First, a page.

From Ursinus' commentary on the Heidelberg Catechism, specifically Q: 37...
"Obj. 4 If Christ made satisfaction for all, then all ought to be saved. But all are not saved. Therefore, he did not make a perfect satisfaction.
"Ans. Christ satisfied for all, as it respects the sufficiency of the satisfaction which he made, but not as it respects the application thereof; for he fulfilled the law in a two-fold respect. First, by his own righteousness; and secondly, by making satisfaction for our sins, each of which is most perfect. But the satisfaction is made ours by an application, which is also twofold; the former of which is made by God, when he justifies us on account of the merit of his Son, and brings it to pass that we cease from sin; the latter is accomplished by us through faith. For we apply unto ourselves, the merit of Christ, when by a true faith, we are fully persuaded that God for the sake of the satisfaction of his Son, remits unto us our sins. Without this application, the satisfaction of Christ is of no benefit to us."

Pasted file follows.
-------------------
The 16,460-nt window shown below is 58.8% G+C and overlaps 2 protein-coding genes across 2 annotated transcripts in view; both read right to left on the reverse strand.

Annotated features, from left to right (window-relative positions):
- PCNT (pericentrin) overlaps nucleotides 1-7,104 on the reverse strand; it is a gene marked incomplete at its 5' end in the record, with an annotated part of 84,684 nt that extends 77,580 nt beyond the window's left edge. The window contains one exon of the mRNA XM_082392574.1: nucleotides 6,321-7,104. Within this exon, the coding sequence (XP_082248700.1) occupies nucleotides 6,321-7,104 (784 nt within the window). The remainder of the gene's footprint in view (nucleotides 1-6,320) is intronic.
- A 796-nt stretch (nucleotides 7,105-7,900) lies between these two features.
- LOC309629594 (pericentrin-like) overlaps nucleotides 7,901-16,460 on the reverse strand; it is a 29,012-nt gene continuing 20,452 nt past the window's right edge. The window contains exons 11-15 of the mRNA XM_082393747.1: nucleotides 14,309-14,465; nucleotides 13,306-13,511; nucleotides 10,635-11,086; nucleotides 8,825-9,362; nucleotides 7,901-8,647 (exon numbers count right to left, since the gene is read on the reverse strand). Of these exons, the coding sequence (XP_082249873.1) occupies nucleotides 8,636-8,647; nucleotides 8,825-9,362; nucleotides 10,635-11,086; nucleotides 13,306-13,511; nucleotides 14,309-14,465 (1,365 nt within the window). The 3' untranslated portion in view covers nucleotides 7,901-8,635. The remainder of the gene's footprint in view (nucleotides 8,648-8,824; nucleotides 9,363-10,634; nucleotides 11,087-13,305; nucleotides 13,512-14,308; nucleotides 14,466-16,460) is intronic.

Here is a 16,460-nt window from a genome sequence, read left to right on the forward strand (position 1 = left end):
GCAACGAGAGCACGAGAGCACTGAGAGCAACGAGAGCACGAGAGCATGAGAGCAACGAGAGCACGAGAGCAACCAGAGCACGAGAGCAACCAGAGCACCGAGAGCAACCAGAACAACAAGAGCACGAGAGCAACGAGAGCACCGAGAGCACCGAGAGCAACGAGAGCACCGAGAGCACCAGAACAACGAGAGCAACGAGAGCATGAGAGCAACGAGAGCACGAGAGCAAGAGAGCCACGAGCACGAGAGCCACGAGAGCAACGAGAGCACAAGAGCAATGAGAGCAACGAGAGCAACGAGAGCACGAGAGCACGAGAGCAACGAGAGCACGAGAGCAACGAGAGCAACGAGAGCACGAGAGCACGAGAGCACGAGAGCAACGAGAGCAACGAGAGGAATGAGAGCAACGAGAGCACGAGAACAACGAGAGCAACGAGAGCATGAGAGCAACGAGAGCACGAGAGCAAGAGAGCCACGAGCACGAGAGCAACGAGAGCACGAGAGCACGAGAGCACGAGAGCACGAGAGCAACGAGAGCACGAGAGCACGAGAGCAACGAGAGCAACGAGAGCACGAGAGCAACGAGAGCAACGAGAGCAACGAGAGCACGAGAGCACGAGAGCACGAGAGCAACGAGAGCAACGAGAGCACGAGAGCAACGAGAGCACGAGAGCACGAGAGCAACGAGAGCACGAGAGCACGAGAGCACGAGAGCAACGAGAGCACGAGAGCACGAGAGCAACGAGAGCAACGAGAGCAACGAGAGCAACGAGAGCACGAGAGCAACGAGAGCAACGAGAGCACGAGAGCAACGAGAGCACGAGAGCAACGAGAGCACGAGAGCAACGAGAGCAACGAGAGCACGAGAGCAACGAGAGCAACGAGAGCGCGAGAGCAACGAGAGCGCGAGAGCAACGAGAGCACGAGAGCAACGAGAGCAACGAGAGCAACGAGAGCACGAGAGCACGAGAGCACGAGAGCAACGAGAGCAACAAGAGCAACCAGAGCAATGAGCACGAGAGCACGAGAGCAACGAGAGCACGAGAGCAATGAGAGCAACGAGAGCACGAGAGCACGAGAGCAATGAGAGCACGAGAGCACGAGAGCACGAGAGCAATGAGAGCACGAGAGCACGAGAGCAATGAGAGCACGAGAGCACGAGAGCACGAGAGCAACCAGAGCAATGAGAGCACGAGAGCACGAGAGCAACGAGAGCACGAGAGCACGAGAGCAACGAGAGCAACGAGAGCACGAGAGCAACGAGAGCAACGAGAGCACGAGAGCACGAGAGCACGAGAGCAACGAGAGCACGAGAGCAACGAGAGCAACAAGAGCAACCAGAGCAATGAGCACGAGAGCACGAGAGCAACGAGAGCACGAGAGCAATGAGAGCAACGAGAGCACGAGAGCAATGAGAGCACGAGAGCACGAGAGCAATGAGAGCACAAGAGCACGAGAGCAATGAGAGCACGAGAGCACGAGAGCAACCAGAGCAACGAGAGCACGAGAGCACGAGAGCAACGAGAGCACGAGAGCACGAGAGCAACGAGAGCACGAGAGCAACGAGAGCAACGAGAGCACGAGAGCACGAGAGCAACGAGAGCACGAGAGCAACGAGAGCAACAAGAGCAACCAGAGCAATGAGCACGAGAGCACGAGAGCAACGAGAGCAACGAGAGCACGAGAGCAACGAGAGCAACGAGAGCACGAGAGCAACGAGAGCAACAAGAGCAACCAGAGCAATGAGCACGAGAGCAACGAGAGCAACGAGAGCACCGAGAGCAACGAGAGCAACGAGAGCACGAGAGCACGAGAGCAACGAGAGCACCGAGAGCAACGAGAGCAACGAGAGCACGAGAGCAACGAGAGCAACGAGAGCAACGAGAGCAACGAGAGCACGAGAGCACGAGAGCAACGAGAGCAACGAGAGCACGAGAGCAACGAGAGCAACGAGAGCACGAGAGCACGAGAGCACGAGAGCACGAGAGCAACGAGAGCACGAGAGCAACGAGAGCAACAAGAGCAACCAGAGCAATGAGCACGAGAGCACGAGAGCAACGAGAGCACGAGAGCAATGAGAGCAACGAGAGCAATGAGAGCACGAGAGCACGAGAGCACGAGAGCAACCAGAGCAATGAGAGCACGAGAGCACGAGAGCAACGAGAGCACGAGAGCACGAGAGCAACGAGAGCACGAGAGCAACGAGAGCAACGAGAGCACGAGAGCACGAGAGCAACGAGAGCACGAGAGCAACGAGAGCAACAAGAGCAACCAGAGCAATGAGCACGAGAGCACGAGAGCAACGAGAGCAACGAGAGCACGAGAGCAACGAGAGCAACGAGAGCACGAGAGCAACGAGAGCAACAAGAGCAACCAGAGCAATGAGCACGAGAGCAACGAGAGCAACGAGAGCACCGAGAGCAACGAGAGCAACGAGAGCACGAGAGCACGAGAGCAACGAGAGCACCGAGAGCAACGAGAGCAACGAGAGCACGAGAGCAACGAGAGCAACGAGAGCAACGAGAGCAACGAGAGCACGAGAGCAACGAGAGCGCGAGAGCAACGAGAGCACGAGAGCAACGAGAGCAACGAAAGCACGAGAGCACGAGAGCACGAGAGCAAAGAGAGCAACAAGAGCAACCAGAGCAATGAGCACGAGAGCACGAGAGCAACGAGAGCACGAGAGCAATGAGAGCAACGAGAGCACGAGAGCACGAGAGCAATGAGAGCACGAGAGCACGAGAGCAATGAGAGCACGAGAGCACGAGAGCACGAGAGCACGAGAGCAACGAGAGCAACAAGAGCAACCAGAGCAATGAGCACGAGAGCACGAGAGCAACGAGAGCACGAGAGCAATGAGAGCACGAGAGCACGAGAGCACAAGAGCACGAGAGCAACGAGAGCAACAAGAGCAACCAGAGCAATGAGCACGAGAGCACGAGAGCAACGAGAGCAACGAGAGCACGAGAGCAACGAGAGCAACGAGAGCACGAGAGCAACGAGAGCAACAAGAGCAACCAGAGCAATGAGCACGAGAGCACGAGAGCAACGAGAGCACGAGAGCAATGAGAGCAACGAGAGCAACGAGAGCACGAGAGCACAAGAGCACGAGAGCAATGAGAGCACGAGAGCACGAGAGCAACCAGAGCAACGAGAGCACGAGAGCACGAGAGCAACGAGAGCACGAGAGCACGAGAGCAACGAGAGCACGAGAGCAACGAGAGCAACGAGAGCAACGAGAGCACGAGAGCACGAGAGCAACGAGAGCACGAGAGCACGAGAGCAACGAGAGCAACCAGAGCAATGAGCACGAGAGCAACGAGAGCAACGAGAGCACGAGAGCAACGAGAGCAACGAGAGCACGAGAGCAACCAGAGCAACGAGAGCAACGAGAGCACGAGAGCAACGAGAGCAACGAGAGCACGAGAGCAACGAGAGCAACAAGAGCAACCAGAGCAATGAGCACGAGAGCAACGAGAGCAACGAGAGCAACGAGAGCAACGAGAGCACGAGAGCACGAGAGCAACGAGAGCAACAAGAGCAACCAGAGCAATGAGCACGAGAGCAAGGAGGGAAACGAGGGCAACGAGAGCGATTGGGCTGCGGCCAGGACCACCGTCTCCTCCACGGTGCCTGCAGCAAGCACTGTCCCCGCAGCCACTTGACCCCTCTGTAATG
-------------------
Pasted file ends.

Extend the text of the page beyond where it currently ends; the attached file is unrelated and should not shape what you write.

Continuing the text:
(Zacharias Ursinus translated by Rev. G. W. Williard, The Commentary of Dr. Zacharias Ursinus on the Heidelberg Catechism, 3rd American edition, Cincinnati, OH: Elm Street Printing Company, 1851, p. 215)